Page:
Everyone is online these days and everything is digital. If you want prompt information about a company, it’s worth checking the internet.
Be it a corporate website or a Facebook page - no other medium is as easily accessible and time-saving as the World Wide Web.
In the world of business, however, the image- or company brochure – alongside other printed business material such as flyers, customer magazines or posters – remains a key communication tool. You think companies are sticking to an obsolete marketing tool? Well, let’s take a closer look!
To begin with, it’s necessary to note that a company should think carefully about how it wants to be perceived by its publics – this is the most essential aspect of marketing! The image brochure can help: It prompts its creators to reflect upon the company’s essential core. After all, a brochure leaves little space: It must present all relevant information about the firm in a nutshell.
When I browse through an image brochure, I want to see all important facts at first glance. Text should be short in content and accompanied by images. Long paragraphs are a turn off – they need to be short and to the point.
Nevertheless, the image brochure is supposed to offer potential customers a deep insight; it must reveal the company’s visions and values, its size, services and products. Moreover, it should reflect upon the company’s history, neither neglecting its founding idea nor the milestones marking the way to its present success.
A timeline can visualize numerical facts, so that they become more easily digestible. Staff and team photos help give brands a face and lend character to a company. Also bear in mind that by giving your staff a chance to express their opinion, the brochure will leave a much more credible impression on the reader – so include quotes and anecdotes!
If your company has different sites, do list them all – but not in sequence! Don’t shy away from a more extraordinary, vivid design. Why not present the locations of your firm on a map. Of course, the brochure must contain standard company info, such as turnover, export share, the number of employees and so forth. However, again: avoid an overflow of words. Illustrations and graphics are perfectly suited to present such information.
The image brochure and its digital competitors
No doubt, websites and image films do seem to cast a growing shadow over the image brochure. Topicality and reach are certainly advantages that leave no company unimpressed. The internet allows us to communicate in a much faster and cheaper way, at the same time opening the gateways to a worldwide audience. Today, we are also seeing social media pushing its way into the foreground. Facebook, Twitter, Instagram and Co. allows companies to appear more transparent and approachable to the public.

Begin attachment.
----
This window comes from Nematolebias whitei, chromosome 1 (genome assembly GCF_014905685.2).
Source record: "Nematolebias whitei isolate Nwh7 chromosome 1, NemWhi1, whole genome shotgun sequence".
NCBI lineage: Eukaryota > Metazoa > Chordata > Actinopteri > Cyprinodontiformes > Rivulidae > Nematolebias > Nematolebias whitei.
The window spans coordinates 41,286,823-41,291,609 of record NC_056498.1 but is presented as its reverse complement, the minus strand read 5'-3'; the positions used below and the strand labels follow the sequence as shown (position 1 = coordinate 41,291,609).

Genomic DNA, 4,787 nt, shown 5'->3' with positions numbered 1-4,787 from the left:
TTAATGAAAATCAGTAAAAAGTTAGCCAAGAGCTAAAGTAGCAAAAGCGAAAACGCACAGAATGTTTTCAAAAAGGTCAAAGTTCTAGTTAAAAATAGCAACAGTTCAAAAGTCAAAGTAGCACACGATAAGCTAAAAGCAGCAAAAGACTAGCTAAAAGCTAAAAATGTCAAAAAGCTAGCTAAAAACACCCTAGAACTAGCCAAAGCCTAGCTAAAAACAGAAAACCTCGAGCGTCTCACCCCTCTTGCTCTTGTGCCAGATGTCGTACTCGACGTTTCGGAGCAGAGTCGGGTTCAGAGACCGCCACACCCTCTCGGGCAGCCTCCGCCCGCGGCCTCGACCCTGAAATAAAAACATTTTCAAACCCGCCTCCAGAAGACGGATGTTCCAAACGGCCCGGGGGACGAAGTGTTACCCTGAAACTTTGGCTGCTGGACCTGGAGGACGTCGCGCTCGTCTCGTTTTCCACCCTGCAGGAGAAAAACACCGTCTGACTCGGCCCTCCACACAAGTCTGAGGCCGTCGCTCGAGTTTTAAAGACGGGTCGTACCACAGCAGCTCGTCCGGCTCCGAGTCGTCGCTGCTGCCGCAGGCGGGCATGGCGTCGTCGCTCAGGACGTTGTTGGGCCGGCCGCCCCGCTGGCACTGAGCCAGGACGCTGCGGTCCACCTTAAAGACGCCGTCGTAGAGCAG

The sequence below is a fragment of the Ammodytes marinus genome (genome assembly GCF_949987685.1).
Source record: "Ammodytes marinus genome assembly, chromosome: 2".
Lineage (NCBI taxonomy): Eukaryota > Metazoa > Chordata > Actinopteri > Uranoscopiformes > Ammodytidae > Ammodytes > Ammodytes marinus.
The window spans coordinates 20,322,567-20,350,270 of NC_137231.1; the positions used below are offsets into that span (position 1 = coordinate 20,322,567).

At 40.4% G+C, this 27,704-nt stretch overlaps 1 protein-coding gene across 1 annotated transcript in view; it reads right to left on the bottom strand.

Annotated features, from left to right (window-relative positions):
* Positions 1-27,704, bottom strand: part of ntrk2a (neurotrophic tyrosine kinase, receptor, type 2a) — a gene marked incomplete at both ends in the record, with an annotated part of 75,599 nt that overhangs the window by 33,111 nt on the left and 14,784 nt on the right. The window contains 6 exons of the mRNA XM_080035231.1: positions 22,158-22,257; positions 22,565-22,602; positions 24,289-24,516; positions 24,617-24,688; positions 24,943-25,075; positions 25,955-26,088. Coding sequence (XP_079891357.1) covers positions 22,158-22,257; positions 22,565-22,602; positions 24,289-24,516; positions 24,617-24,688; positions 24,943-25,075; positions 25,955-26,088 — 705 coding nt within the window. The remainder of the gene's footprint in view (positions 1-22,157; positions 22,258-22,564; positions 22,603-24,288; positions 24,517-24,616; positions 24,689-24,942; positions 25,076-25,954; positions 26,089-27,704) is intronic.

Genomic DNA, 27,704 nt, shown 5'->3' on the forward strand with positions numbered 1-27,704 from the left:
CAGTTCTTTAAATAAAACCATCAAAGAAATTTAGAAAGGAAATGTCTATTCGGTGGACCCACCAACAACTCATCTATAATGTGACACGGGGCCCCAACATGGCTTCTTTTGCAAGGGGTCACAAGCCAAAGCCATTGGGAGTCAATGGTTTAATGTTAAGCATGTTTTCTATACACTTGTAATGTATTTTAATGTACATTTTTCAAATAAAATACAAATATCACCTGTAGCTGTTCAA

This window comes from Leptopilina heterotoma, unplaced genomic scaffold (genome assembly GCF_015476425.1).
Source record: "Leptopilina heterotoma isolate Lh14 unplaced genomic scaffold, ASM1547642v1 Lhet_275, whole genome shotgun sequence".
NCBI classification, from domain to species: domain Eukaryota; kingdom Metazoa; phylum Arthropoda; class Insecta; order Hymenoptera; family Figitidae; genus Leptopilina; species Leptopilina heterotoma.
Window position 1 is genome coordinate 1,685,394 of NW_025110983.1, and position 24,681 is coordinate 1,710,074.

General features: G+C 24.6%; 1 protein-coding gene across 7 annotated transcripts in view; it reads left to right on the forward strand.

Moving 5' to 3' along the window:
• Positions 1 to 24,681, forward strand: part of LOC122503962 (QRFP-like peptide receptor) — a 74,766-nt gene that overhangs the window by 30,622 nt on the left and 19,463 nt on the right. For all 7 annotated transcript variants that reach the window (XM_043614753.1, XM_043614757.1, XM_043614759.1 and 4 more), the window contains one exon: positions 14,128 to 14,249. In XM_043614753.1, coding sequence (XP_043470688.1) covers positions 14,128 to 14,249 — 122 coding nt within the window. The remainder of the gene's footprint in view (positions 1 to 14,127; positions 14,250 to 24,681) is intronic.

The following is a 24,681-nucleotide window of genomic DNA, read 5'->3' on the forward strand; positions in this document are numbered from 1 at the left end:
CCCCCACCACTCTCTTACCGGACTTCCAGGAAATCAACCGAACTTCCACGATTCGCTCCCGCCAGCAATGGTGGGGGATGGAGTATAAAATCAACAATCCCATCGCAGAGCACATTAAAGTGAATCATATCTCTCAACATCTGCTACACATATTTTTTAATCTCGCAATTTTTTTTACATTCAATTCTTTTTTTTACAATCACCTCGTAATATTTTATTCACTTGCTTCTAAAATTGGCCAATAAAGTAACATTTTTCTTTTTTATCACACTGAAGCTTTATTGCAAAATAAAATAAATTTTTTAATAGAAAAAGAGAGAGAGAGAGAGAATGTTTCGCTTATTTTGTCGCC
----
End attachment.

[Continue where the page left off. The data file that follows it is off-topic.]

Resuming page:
However, this does not imply that social media should supersede the image brochure! While social networks provide a personalized insight into the everyday business of a firm, classic advertising channels such as print ads and brochures are there to pitch the most relevant information – services and products – at a glance.
A haptic all-rounder
The image brochure brings along three relevant benefits that cannot be realized digitally. To begin with, it can facilitate the acquisition of new customers. Furthermore, it may be used to supply business partners with relevant information. And finally, it can also serve as a business card. After all, who has the time to take a closer look at the full scope of a website while at an outside meeting or trade fair?
Reflecting upon the benefits of a product, an image brochure can also be a strong sales promoting document with the asset of diminishing purchase inhibiting fears. Cleverly designed, it will present the company in a favorable light. After all, an image brochure continues to stand for credibility, reliability, quality and authenticity. It also proves handy, since it is easy to store and can be checked everywhere – even at places, where there is no internet.
Holding something in your hand, leafing through it and feeling the quality of the paper leaves a convincing impression. Moreover, a printed document must not exclusively influence the reader via mere textual content. Why not offer a haptic or sensory experience? An image brochure may be printed on scented paper, for example, if it represents a perfume manufacturer. It might as well be enclosed within a grainy envelope, if it stands for a company that is home to a desert state.
Thus, despite its fierce competitors in the digital age, the image brochure will not lose its relevance. It remains an indispensable marketing tool for companies, which can – no, which should – be used in addition to any digital presentation.